HON. ROBERT TOBIN, an old native resident of Perry County, was born December 7, 1815. His grandfather, George Tobin, was one of the first settlers in the township which now bears his name, where be bought 800 acres of land. The Indians at that time were numerous, and he made a contract with two of the chiefs that he should be allowed to clear his land unmolested. The father of the subject of this sketch, Thomas Tobin, bought 160 acres of government land on Section 21 in 1816. He lived there until 1840, when he sold it, and moved to the old homestead, where he lived until his death in June, 1871. Robert Tobin received his education in the primitive log schoolhouse of the frontier. He remained at home, working on the farm, until reaching his majority, after which, until his marriage, he rented and worked his father's farm, with the exception
of one year, when he was engaged in flat-boating. October 8, 1840, he married Jane Blaine, a native of Breckenridge County, Ky. Since that time he has been engaged in farming at various places in the township, having bought his present farm in 1872. In 1850 he bought an interest in a general merchandise store with his father, and managed the business in connection with his farm work for several years. Mr. Tobin has been very successful financially, and has owned as much as 1,000 acres of land at one time. He gave each of his children $7,000 worth of land at their marriage, and now has 500 acres. He has three children now living. They are Sarah S. (wife of Thomas Leaf), Catharine (wfie of Hiram Ackarman) and Nancy (wife of Q.K. Groves), all of whom are living in Tobin Township. In politics Mr. Tobin is very liberal, but is rather inclined to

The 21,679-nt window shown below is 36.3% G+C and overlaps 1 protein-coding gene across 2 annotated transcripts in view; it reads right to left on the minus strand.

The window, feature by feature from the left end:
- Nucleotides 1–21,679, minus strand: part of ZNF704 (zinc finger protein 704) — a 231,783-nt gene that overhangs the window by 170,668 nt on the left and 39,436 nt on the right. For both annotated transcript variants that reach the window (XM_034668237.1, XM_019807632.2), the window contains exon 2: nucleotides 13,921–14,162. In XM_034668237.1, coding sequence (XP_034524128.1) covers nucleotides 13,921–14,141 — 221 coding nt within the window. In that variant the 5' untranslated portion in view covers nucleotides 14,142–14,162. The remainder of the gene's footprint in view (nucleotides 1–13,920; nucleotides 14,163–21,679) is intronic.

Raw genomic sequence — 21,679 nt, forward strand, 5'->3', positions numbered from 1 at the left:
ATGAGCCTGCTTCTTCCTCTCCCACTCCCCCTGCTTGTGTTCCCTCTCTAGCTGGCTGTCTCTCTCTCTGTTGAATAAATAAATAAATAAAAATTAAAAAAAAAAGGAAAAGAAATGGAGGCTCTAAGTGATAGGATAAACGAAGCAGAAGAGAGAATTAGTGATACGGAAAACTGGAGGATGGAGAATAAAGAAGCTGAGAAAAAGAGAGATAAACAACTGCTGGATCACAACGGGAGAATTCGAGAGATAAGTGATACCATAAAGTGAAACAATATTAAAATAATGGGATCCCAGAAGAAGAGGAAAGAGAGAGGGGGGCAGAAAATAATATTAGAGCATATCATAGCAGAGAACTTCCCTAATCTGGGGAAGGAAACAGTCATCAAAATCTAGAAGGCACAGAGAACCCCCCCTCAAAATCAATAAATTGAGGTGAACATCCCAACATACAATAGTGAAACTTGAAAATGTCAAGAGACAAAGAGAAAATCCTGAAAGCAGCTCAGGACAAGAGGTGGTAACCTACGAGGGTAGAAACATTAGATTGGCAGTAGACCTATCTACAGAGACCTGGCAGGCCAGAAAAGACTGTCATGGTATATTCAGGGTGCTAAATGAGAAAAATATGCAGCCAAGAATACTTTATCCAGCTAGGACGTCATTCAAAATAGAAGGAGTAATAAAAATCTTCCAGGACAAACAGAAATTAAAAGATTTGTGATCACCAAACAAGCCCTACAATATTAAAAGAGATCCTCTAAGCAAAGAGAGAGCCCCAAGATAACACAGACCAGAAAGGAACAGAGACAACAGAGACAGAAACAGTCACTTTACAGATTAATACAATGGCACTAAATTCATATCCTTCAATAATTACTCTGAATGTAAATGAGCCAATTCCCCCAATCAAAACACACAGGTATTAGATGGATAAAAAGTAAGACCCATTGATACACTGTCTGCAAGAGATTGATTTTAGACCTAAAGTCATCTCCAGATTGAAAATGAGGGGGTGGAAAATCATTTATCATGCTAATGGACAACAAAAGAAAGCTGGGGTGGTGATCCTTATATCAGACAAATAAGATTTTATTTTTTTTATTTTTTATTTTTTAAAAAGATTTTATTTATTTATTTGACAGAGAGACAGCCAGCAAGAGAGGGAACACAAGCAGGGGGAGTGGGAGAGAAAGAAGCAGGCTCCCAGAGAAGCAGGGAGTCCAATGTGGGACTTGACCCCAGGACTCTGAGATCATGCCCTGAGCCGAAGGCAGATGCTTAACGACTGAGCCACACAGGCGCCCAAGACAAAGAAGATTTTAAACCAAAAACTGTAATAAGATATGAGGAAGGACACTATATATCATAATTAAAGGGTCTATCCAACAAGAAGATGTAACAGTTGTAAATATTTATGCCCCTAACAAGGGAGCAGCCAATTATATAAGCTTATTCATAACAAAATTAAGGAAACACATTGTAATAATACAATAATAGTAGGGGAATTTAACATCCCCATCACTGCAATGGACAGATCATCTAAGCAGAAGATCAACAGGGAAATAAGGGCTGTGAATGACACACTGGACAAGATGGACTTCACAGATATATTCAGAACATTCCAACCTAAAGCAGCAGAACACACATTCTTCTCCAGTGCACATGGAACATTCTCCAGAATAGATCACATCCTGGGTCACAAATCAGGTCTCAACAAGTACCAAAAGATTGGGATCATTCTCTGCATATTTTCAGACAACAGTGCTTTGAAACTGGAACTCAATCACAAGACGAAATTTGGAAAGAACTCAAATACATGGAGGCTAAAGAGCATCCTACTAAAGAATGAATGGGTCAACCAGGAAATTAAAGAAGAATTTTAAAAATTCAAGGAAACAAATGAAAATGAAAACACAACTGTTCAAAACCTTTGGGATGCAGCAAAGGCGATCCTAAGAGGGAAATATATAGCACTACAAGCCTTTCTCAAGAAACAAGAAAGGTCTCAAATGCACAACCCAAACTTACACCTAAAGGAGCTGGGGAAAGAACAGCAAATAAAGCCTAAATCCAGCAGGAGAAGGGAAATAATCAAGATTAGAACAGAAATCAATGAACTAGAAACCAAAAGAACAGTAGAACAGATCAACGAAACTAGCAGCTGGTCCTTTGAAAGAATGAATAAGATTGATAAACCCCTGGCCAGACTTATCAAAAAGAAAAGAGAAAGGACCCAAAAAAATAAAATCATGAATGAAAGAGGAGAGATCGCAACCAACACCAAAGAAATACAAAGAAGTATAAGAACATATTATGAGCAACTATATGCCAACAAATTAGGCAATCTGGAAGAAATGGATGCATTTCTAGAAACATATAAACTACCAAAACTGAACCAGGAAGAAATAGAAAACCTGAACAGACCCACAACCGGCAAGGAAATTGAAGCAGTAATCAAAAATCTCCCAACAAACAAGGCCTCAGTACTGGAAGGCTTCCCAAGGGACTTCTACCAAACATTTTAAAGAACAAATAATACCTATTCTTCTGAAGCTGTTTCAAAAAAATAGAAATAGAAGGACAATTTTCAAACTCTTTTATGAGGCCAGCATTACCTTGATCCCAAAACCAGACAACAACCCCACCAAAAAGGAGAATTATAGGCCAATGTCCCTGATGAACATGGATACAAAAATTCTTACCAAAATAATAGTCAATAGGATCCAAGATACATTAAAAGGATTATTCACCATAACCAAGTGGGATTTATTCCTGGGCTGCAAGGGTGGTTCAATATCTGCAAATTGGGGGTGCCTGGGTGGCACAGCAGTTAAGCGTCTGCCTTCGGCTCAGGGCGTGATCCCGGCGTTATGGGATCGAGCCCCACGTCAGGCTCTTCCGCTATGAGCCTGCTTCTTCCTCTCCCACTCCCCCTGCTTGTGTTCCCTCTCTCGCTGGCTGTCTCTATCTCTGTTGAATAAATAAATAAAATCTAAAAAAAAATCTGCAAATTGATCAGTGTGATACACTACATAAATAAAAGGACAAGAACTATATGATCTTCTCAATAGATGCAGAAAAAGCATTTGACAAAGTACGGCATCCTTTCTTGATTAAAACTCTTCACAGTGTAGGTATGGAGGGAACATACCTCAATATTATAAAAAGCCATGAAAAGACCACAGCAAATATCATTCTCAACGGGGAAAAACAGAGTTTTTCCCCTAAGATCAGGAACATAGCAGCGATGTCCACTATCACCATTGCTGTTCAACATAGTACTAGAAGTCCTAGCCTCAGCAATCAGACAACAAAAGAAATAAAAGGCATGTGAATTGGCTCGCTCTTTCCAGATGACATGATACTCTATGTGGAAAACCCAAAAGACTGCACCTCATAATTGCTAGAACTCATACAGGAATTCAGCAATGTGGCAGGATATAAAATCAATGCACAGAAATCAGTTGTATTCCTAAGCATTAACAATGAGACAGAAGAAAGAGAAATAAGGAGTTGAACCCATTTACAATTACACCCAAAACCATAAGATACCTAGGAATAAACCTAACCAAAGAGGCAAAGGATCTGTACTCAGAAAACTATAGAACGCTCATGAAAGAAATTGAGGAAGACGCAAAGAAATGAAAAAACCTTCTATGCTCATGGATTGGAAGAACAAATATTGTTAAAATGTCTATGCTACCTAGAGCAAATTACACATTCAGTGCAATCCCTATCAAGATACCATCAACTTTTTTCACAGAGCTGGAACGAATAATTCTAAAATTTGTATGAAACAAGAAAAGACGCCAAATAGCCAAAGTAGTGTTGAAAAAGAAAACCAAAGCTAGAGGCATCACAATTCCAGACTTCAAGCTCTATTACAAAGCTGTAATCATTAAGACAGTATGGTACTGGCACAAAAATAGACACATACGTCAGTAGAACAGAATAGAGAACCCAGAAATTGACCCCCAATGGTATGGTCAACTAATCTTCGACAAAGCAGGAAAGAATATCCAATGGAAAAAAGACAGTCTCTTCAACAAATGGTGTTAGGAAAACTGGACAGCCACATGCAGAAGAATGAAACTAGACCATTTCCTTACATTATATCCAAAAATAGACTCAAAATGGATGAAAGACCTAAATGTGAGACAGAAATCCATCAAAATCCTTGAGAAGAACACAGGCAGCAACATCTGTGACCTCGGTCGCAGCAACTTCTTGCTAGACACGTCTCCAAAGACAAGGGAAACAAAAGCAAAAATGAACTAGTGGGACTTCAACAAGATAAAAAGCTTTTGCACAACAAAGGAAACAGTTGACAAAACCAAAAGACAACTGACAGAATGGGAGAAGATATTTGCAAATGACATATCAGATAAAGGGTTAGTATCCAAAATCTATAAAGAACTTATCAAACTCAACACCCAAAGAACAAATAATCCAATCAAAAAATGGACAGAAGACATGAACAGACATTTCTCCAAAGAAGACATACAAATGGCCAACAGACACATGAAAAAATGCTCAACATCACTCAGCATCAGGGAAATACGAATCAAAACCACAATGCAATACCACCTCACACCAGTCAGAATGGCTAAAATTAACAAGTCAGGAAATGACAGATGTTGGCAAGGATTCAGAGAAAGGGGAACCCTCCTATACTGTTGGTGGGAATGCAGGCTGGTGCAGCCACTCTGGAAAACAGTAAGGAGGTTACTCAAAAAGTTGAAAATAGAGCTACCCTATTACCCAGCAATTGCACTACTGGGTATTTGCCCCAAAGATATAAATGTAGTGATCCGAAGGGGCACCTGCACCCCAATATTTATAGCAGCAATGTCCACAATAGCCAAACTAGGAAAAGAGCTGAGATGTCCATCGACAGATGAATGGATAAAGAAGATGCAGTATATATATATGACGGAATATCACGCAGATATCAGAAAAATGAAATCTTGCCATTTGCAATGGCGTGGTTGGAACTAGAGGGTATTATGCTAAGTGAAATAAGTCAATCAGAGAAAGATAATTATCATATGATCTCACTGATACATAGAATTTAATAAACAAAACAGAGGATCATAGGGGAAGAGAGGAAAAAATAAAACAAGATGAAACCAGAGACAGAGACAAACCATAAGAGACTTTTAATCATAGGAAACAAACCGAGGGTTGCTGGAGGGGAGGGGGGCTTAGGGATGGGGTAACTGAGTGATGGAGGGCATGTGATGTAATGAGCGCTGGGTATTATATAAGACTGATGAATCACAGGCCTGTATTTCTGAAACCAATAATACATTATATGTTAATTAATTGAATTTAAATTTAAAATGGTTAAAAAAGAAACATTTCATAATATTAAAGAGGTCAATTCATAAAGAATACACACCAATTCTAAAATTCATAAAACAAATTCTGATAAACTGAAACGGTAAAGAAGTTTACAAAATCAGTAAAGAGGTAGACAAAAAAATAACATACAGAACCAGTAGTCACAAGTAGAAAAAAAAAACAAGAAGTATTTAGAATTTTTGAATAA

accept the principles of the Republican party. In 1875 he was elected to represent Perry and Spencer Counties in the Senate of the Indiana Legislature. Both he and wife are members of the Missionary Baptist Church. He is a man of great force of character, and has done much to promote the interests of the county.
GEORGE and JAMES WEATHERHOLT, natives pioneers of Perry County, are sons of Jacob Weatherholt, who came from Breckenridge County, Ky., to Perry County when a youth. He was a farmer, and after his marriage, he lived upon the same tract of land until his death, which occurred December 6, 1828. His widow continued to live on the homestead farm with her children, until she too passed away July 28, 1854. Of the subjects of this sketch, George was born November 3, 1815 and James October 6, 1819. They remained at home after their father's death, helping to support the family by their work on the farm. For many years after, they were engaged in the wood business, supplying river steamers. In 1846 they bought a general merchandise store at Tobinsport, which they conducted with good success for twenty-five years. They also had charge of the ferry, and
carried on a farm. By their energy, industry, and close attention to business, they have accumulated considerable property, and now own 375 acres of the best land in Perry County. About twelve years ago, James became almost totally deaf, caused by poison taken into his system several years before; and in 1877, he received a stroke of paralysis, since which he has been almost entirely helpless. September 9, 1847, James married Deborah A. Hyde, a native of the county, by whom he is the father of seven children. Elizabeth A. (wife of Arad Leaf), Samuel J., George T., Charles, Curtis, Mary (wife of W.S. Leaf) and Katie. Through all the years of close business relationship, the kindly feeling between the two brothers, has never been marred by any misunderstanding. George has never married, but lives with James and his family, and continues to carry